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The Sundance 2020 Docs: The Process Was as Provocative as the Story

By Tom White

From Benjamin Ree's 'The Painter and the Thief.' Courtesy of Sundance Institute

The swan song for John Cooper, following his stellar, three-decades-long tenure at the Sundance Film Festival, including 11 years at the helm, was overshadowed in the doc space by two bookended happenings: The wedding, apparently officiated by filmmaker Sam Green, of Sundance Documentary Film Program Director Tabitha Jackson and filmmaker Kirsten Johnson, to kick off the festival (the couple was introduced at the DFP party by DFP associate head Kirsten Feeley, to tumultuous applause), and, at festival’s end, the anointment of Jackson as Cooper’s successor.

And in between those mighty paroxysms of joy, there was the first Sundance of the 2020s, which delivered a smorgasbord of provocative work and revelatory discussions to keep the festival faithful smiling through the snowflakes.

What continues to rattle my mind in a good way is Bloody Nose, Empty Pockets, by the equally challenging and entertaining Ross brothers, Turner and Bill. Back at Sundance for the first time since their 2015 border-and-genre-crossing Western, the Ross brothers set their sites on a Las Vegas dive bar, on its last night, as the setting for a self-contained sanctuary for the down-and-out. This is familiar territory for many an artist—Shakespeare's Falstaff made inebriated court-holding an art form in Henry IV and The Merry Wives of Windsor, while Eugene O'Neill mined the bar for its fundamental despair and flickers of hope in The Iceman Cometh. And there was Edward Hopper's study of loneliness and longing in Nighthawks, which Tom Waits would take as an inspiration for Nighthawks at the Diner, in all its gravelly, well-past-midnight, Night Train-fueled, shaggy-dog tale-telling glory. I could sense the stardust from all of those artists in Bloody Nose—and you can throw in Eagle Pennell's Last Night at the Alamo for good measure.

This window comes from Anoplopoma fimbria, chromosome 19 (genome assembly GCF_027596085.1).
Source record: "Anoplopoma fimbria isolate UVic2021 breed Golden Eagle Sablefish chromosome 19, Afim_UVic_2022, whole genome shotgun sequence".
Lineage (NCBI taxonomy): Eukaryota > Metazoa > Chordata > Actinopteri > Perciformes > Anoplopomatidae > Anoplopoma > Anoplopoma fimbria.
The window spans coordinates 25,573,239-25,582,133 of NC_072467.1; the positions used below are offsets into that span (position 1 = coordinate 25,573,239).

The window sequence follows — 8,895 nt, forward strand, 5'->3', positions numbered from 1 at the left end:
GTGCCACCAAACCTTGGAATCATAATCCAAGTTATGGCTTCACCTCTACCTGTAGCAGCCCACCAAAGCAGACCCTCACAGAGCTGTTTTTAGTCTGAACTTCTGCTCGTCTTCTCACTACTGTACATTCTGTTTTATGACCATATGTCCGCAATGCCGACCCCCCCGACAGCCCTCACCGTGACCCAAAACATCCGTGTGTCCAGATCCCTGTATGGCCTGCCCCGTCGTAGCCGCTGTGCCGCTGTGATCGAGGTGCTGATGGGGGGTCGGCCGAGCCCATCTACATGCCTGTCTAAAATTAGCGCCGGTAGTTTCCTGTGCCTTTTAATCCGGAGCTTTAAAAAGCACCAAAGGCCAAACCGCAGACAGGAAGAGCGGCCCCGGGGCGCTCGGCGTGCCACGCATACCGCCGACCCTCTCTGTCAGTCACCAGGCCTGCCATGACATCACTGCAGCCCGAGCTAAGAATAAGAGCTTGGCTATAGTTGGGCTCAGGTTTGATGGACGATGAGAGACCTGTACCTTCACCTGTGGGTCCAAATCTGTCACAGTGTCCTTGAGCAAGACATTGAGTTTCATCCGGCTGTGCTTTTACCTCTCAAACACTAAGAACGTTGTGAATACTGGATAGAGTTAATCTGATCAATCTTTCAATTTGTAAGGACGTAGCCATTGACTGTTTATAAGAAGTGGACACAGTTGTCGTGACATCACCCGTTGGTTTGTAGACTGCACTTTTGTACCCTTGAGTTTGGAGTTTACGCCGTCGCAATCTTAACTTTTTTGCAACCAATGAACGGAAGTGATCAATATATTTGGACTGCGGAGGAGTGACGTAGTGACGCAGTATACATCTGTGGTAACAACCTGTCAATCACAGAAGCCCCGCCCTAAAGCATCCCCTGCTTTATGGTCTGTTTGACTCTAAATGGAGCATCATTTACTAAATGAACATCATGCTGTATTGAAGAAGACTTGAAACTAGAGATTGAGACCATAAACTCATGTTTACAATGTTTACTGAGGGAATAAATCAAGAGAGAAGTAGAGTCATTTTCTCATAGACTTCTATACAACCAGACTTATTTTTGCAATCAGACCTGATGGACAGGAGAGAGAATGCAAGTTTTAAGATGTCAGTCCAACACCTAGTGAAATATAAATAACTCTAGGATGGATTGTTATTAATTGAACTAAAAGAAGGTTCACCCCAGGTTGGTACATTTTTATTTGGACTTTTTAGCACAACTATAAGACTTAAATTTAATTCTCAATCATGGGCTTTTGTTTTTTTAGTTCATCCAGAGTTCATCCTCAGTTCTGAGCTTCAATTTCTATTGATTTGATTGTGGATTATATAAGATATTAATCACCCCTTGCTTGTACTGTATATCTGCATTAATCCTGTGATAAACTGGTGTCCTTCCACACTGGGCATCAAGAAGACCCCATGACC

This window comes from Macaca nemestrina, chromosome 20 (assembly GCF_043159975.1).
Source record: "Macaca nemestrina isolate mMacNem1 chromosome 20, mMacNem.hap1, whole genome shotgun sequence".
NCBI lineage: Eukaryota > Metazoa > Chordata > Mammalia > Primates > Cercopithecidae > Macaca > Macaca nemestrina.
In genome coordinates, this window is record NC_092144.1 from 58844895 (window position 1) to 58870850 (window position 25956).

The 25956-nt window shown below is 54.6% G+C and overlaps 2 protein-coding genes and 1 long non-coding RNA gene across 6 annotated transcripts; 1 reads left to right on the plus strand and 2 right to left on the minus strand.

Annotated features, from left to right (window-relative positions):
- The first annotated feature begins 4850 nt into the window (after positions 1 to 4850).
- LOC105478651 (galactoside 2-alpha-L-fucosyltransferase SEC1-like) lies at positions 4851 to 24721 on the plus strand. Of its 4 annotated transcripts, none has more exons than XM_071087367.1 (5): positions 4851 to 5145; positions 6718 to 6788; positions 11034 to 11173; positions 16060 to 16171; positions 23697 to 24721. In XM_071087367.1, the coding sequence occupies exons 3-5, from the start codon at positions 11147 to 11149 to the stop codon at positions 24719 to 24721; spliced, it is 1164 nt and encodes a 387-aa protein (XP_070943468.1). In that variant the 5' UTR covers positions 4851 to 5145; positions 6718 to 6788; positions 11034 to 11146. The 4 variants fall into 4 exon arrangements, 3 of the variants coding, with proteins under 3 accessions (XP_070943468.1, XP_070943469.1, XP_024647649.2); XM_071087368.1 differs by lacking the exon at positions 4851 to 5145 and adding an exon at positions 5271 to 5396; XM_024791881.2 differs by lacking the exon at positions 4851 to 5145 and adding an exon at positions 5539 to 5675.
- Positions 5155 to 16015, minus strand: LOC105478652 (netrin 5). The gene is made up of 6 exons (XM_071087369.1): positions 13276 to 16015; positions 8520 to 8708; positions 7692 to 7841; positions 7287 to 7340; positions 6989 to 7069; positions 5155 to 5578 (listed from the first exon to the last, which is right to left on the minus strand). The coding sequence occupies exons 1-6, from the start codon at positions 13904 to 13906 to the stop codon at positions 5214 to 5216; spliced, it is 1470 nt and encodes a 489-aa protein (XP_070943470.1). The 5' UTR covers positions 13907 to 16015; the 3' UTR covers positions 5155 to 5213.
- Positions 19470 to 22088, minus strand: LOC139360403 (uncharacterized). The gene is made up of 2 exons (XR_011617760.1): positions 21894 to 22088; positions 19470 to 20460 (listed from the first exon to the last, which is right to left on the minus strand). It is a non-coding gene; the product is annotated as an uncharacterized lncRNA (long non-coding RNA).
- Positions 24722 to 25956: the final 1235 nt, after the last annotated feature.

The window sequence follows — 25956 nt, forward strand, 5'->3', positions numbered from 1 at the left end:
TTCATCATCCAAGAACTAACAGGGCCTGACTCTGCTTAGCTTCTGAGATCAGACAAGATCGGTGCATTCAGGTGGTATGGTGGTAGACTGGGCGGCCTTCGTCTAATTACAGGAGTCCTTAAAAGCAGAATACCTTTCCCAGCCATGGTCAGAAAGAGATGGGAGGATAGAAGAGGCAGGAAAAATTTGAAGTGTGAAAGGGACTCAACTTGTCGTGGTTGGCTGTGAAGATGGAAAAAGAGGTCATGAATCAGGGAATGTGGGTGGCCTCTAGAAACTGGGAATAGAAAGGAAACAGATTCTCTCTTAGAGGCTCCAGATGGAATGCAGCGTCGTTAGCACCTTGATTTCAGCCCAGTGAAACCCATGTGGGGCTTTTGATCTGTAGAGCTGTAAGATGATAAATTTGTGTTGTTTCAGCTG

As the sun rises on The Roaring 20s, in walks Michael, a seeming fixture there, who, like all his fellow customers-cum-denizens, lost his way a long time ago. "I didn’t become an alcoholic until I became a failure," he quips, alluding to his long-lost acting career. And so begins the long, sad cavalcade of castaways, seeking refuge from an unforgiving world and finding sympatico among the barstool philosophers, yarn-spinners and conspiracy theorists. The alcohol flows steadily throughout the day and into the night, and cigarette smoke casts a sepia-soaked sadness on the proceedings. The bartender occasionally entertains the throng with apropos renderings of "Crying," and the jukebox selections seem to punctuate the spectrum of moods.

The Ross brothers filmed this tragicomic roundelay for 18 hours—until the last customer stumbled out into the blinkering dawn, the late-shift bartender shuttered The Roaring 20s for the very last time, and the credits rolled to Peggy Lee’s bittersweet “Is That All There Is?”

And then the filmmakers took the stage after the screening and unveiled the truth behind the truth: "The Roaring 20s," Bill explained, "is an invention. It's playing an invention of itself." The bar doesn’t exist in Las Vegas, where the documentary supposedly takes place, and where the interstitial b-roll scenes were shot; it's actually in New Orleans, and it's still open. And, I would later find out, Michael is a New Orleans-based actor, and the first-shift bartender is a professional musician there.